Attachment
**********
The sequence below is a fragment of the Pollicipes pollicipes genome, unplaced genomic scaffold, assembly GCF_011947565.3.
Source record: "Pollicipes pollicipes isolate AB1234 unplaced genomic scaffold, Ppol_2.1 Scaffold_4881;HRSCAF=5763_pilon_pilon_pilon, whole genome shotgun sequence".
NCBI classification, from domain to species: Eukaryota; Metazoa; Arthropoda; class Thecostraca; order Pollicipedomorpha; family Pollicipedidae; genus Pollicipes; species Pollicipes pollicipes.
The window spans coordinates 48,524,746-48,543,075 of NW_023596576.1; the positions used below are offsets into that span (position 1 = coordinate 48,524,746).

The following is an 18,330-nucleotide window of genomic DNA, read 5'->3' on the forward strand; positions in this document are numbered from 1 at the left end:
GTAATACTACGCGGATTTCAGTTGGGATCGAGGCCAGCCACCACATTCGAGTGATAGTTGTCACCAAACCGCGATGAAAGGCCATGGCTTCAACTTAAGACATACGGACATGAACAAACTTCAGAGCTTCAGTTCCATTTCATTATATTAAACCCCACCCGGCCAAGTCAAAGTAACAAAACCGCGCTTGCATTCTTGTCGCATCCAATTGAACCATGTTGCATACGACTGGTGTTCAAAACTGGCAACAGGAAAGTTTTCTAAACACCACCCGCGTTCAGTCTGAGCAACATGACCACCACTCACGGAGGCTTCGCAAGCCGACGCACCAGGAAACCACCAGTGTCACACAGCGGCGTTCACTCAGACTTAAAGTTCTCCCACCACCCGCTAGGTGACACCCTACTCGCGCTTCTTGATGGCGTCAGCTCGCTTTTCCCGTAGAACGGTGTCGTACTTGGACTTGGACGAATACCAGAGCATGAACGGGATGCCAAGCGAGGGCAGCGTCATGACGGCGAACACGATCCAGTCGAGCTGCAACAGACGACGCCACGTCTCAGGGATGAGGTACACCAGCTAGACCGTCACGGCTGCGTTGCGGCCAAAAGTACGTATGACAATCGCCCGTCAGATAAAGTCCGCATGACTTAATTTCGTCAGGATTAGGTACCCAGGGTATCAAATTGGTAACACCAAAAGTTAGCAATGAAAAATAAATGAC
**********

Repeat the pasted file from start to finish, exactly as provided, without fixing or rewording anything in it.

The sequence below is a fragment of the Pollicipes pollicipes genome, unplaced genomic scaffold, assembly GCF_011947565.3.
Source record: "Pollicipes pollicipes isolate AB1234 unplaced genomic scaffold, Ppol_2.1 Scaffold_4881;HRSCAF=5763_pilon_pilon_pilon, whole genome shotgun sequence".
NCBI classification, from domain to species: Eukaryota; Metazoa; Arthropoda; class Thecostraca; order Pollicipedomorpha; family Pollicipedidae; genus Pollicipes; species Pollicipes pollicipes.
The window spans coordinates 48,524,746-48,543,075 of NW_023596576.1; the positions used below are offsets into that span (position 1 = coordinate 48,524,746).

The following is an 18,330-nucleotide window of genomic DNA, read 5'->3' on the forward strand; positions in this document are numbered from 1 at the left end:
GTAATACTACGCGGATTTCAGTTGGGATCGAGGCCAGCCACCACATTCGAGTGATAGTTGTCACCAAACCGCGATGAAAGGCCATGGCTTCAACTTAAGACATACGGACATGAACAAACTTCAGAGCTTCAGTTCCATTTCATTATATTAAACCCCACCCGGCCAAGTCAAAGTAACAAAACCGCGCTTGCATTCTTGTCGCATCCAATTGAACCATGTTGCATACGACTGGTGTTCAAAACTGGCAACAGGAAAGTTTTCTAAACACCACCCGCGTTCAGTCTGAGCAACATGACCACCACTCACGGAGGCTTCGCAAGCCGACGCACCAGGAAACCACCAGTGTCACACAGCGGCGTTCACTCAGACTTAAAGTTCTCCCACCACCCGCTAGGTGACACCCTACTCGCGCTTCTTGATGGCGTCAGCTCGCTTTTCCCGTAGAACGGTGTCGTACTTGGACTTGGACGAATACCAGAGCATGAACGGGATGCCAAGCGAGGGCAGCGTCATGACGGCGAACACGATCCAGTCGAGCTGCAACAGACGACGCCACGTCTCAGGGATGAGGTACACCAGCTAGACCGTCACGGCTGCGTTGCGGCCAAAAGTACGTATGACAATCGCCCGTCAGATAAAGTCCGCATGACTTAATTTCGTCAGGATTAGGTACCCAGGGTATCAAATTGGTAACACCAAAAGTTAGCAATGAAAAATAAATGAC